Harlem, NEW YORK—Leroy Campbell spent the weekend explaining his creative influences and promoting his newspaper series—narrative collage paintings that incorporate real newspapers with headlines that reflect on the past and inform current circumstances. Campbell’s work shows family and community bonds and examines socio-political and cultural issues in African American life. Many of the dailies he uses reference civil rights and acknowledge President Obama’s historic leadership.
Campbell was an exhibitor at the Harlem Fine Arts Show at Riverside Church where Black art was for sale on three floors. From booth to booth, African American themes resonated. Galleries and artists from across the country exhibited at the show where much of the work was representational, depicting African American people and cultural moments. There was African art too. The range of offerings was wide. Work by several critically recognized artists including Elizabeth Catlett, Jacob Lawrence and photographer James Vanderzee was available, and regionally known and emerging artists participated, as well as commercially successful ones like Campbell.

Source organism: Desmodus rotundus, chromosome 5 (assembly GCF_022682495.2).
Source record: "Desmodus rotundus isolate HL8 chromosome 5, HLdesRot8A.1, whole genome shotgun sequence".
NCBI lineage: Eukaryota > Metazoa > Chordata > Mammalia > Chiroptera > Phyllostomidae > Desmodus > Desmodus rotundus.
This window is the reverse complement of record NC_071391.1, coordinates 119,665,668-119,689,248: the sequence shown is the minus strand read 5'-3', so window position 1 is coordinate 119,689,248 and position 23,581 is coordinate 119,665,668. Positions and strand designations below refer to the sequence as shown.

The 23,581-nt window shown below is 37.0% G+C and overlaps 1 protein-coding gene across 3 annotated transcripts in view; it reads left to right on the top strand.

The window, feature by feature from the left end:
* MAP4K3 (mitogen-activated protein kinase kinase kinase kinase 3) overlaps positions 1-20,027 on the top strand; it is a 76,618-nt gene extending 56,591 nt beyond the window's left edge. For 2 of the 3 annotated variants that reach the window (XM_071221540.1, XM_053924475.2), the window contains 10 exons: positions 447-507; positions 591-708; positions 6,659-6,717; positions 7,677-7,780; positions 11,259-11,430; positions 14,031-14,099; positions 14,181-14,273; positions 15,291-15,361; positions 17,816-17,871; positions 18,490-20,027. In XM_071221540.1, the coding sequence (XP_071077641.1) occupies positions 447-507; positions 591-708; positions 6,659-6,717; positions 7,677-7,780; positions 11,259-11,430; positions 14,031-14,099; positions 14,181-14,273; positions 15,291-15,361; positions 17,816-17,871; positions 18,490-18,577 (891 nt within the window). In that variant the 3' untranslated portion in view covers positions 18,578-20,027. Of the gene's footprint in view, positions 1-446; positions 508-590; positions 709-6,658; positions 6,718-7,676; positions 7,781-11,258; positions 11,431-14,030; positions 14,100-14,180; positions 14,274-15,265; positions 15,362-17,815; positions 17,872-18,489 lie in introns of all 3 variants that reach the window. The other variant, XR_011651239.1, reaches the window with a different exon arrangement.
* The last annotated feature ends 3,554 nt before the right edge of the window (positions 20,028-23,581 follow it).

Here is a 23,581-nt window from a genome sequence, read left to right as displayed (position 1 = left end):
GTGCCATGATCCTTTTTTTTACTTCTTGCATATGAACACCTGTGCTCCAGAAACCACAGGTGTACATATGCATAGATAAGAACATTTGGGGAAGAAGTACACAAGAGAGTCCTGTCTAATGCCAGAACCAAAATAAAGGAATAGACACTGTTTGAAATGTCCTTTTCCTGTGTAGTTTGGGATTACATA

The Harlem Fine Arts Show ran from Feb. 10-12, 2012.
All photos by Arts Observer
Above, Leroy Campbell with canvases from his newspaper series. Top of page, Female trio by Michael Escoffery, a Jamaican-born artist who lives and works in Mt. Vernon, N.Y.
Detail of “A Lot a Learning,”(embellished giclee on canvas) by Leroy Campbell.
Shoe polish paintings by Frank Frazier of Dallas. Left, Tommie Smith and John Carlos raising their fists at the 1968 Mexico City Olympic games; Right, a slave ship diagram that looks like a fancy window.
Detail of “Stagger Lee,” by Najee Dorsey of Atlanta.
Detail at the bottom of a painted canvas called “Bass Reeves Lawmen,” (mixed media) by Najee Dorsey. Reeves was the first black U.S. Deputy Marshall west of the Mississippi River.
Painting by Michael Escoffery.
“Ancestral Calling I,” 2004 (oil on shaped canvas) by Barry L. Mason of Mt. Vernon, N.Y.
Detail of “My Babe,” (acrylic on canvas) by George Hunt.
By Robert Graham Carter, 2011.
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I love these pieces how can I purchase copies